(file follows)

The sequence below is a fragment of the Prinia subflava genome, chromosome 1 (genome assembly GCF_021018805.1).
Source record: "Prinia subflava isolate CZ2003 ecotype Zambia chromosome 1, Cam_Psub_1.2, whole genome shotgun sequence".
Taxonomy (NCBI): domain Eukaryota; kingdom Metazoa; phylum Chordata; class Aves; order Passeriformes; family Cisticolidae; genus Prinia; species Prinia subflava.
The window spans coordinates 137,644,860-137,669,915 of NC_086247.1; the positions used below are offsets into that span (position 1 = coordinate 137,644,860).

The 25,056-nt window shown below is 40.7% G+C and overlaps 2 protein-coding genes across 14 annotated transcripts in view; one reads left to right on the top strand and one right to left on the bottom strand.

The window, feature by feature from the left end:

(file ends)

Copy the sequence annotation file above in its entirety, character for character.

The sequence below is a fragment of the Prinia subflava genome, chromosome 1 (genome assembly GCF_021018805.1).
Source record: "Prinia subflava isolate CZ2003 ecotype Zambia chromosome 1, Cam_Psub_1.2, whole genome shotgun sequence".
Taxonomy (NCBI): domain Eukaryota; kingdom Metazoa; phylum Chordata; class Aves; order Passeriformes; family Cisticolidae; genus Prinia; species Prinia subflava.
The window spans coordinates 137,644,860-137,669,915 of NC_086247.1; the positions used below are offsets into that span (position 1 = coordinate 137,644,860).

The 25,056-nt window shown below is 40.7% G+C and overlaps 2 protein-coding genes across 14 annotated transcripts in view; one reads left to right on the top strand and one right to left on the bottom strand.

The window, feature by feature from the left end: